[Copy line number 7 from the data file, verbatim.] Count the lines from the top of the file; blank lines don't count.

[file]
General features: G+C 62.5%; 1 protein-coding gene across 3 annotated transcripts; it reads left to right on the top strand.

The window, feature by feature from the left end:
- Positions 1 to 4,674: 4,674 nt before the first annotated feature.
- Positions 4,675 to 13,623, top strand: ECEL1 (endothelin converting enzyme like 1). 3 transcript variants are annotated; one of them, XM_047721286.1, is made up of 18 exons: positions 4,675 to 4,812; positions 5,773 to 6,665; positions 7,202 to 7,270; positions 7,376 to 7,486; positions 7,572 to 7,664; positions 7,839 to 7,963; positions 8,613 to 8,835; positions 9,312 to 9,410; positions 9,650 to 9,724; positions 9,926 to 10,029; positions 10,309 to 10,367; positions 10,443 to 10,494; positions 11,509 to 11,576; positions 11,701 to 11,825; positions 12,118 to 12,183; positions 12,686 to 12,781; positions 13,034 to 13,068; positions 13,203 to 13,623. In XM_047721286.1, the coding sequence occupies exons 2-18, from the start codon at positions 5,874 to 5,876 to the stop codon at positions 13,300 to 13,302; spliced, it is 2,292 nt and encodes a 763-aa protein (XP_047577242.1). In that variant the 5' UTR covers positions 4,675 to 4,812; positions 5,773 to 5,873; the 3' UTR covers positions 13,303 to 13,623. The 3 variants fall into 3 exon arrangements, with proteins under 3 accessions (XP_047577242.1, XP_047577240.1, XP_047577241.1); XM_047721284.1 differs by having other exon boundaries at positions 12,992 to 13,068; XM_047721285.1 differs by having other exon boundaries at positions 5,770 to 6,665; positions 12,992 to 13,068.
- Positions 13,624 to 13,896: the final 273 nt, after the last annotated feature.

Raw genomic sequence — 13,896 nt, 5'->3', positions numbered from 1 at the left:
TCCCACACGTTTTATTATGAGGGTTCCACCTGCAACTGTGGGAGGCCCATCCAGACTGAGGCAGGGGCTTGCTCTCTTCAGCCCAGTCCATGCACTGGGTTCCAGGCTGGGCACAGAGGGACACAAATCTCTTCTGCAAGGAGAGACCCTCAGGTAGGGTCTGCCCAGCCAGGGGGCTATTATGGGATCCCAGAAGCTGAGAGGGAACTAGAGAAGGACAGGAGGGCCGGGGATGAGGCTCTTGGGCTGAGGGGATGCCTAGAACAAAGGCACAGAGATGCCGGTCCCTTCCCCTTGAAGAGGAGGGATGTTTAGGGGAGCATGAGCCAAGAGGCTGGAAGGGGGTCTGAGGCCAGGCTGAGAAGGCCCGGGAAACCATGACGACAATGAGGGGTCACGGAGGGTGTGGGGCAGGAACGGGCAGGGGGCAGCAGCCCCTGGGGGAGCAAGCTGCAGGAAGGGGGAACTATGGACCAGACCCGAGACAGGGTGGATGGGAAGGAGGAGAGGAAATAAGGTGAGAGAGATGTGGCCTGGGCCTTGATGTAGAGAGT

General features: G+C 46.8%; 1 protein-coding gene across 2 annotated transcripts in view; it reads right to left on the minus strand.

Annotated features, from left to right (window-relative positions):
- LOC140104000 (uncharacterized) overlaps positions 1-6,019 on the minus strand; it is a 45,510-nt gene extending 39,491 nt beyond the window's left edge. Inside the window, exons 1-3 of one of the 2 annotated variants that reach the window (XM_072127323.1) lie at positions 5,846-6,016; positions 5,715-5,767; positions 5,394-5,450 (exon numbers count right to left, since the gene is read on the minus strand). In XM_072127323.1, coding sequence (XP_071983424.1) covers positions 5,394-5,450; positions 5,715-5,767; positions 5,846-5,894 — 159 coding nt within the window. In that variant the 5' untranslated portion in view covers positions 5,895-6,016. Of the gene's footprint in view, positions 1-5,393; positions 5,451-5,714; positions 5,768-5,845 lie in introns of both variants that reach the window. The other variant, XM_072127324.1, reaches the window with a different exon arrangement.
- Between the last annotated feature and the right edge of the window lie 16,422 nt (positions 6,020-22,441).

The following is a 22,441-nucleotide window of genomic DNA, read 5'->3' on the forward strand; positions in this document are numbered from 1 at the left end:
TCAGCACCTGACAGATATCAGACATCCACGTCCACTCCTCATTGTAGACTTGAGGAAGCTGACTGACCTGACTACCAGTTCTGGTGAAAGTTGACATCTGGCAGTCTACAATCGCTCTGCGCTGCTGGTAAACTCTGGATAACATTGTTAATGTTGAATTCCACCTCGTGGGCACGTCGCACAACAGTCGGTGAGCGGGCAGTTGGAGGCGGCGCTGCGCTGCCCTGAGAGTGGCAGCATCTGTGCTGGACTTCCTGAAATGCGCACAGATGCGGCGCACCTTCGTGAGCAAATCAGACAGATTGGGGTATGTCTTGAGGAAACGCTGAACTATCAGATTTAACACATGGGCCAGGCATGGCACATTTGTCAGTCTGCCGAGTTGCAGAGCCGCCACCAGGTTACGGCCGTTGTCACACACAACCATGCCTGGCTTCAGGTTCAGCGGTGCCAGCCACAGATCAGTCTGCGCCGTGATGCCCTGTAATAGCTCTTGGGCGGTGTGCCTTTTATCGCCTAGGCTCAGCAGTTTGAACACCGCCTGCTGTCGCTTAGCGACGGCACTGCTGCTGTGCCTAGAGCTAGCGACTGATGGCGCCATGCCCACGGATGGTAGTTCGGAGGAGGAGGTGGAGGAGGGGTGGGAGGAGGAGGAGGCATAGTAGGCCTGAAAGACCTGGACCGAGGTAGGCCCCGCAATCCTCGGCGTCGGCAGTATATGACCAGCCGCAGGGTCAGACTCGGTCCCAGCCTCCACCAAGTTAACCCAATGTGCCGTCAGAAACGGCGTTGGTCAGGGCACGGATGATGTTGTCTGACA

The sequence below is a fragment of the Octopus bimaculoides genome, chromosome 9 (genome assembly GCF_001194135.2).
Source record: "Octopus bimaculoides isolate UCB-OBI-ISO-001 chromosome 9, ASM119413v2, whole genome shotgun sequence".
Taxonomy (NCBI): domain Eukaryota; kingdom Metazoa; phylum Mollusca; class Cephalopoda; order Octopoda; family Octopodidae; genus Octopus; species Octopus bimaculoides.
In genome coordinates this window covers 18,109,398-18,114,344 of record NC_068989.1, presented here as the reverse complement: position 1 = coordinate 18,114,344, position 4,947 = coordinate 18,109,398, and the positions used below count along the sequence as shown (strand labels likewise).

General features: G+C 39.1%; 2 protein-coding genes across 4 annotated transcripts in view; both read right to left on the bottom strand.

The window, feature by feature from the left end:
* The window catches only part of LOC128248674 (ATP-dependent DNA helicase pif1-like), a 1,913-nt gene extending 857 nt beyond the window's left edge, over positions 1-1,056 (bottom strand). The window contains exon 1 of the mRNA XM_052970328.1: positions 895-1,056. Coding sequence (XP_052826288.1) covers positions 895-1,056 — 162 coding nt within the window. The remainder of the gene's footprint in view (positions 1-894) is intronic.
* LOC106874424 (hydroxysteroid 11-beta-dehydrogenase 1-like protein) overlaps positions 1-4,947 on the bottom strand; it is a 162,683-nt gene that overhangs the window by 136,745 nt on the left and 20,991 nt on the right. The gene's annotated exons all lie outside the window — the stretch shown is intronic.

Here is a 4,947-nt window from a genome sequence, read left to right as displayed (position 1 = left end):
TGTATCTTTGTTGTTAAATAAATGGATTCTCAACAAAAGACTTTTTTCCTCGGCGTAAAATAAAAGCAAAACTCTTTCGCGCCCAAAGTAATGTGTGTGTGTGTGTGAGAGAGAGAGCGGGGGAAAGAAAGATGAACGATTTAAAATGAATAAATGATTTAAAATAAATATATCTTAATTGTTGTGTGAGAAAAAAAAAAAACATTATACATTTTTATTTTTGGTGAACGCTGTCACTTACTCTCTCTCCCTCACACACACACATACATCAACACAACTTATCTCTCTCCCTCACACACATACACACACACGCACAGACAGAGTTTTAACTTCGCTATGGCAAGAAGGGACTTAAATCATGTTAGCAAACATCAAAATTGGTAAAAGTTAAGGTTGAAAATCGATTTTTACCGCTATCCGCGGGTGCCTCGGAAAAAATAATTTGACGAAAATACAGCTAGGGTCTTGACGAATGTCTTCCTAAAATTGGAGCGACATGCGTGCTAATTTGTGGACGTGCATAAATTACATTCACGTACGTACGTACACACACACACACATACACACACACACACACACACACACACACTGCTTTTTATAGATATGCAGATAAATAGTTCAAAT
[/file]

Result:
TCCCACACGTTTTATTATGAGGGTTCCACCTGCAACTGTGGGAGGCCCATCCAGACTGAGGCAGGGGCTTGCTCTCTTCAGCCCAGTCCATGCACTGGGTTCCAGGCTGGGCACAGAGGGACACAAATCTCTTCTGCAAGGAGAGACCCTCAGGTAGGGTCTGCCCAGCCAGGGGGCTATTATGGGATCCCAGAAGCTGAGAGGGAACTAGAGAAGGACAGGAGGGCCGGGGATGAGGCTCTTGGGCTGAGGGGATGCCTAGAACAAAGGCACAGAGATGCCGGTCCCTTCCCCTTGAAGAGGAGGGATGTTTAGGGGAGCATGAGCCAAGAGGCTGGAAGGGGGTCTGAGGCCAGGCTGAGAAGGCCCGGGAAACCATGACGACAATGAGGGGTCACGGAGGGTGTGGGGCAGGAACGGGCAGGGGGCAGCAGCCCCTGGGGGAGCAAGCTGCAGGAAGGGGGAACTATGGACCAGACCCGAGACAGGGTGGATGGGAAGGAGGAGAGGAAATAAGGTGAGAGAGATGTGGCCTGGGCCTTGATGTAGAGAGT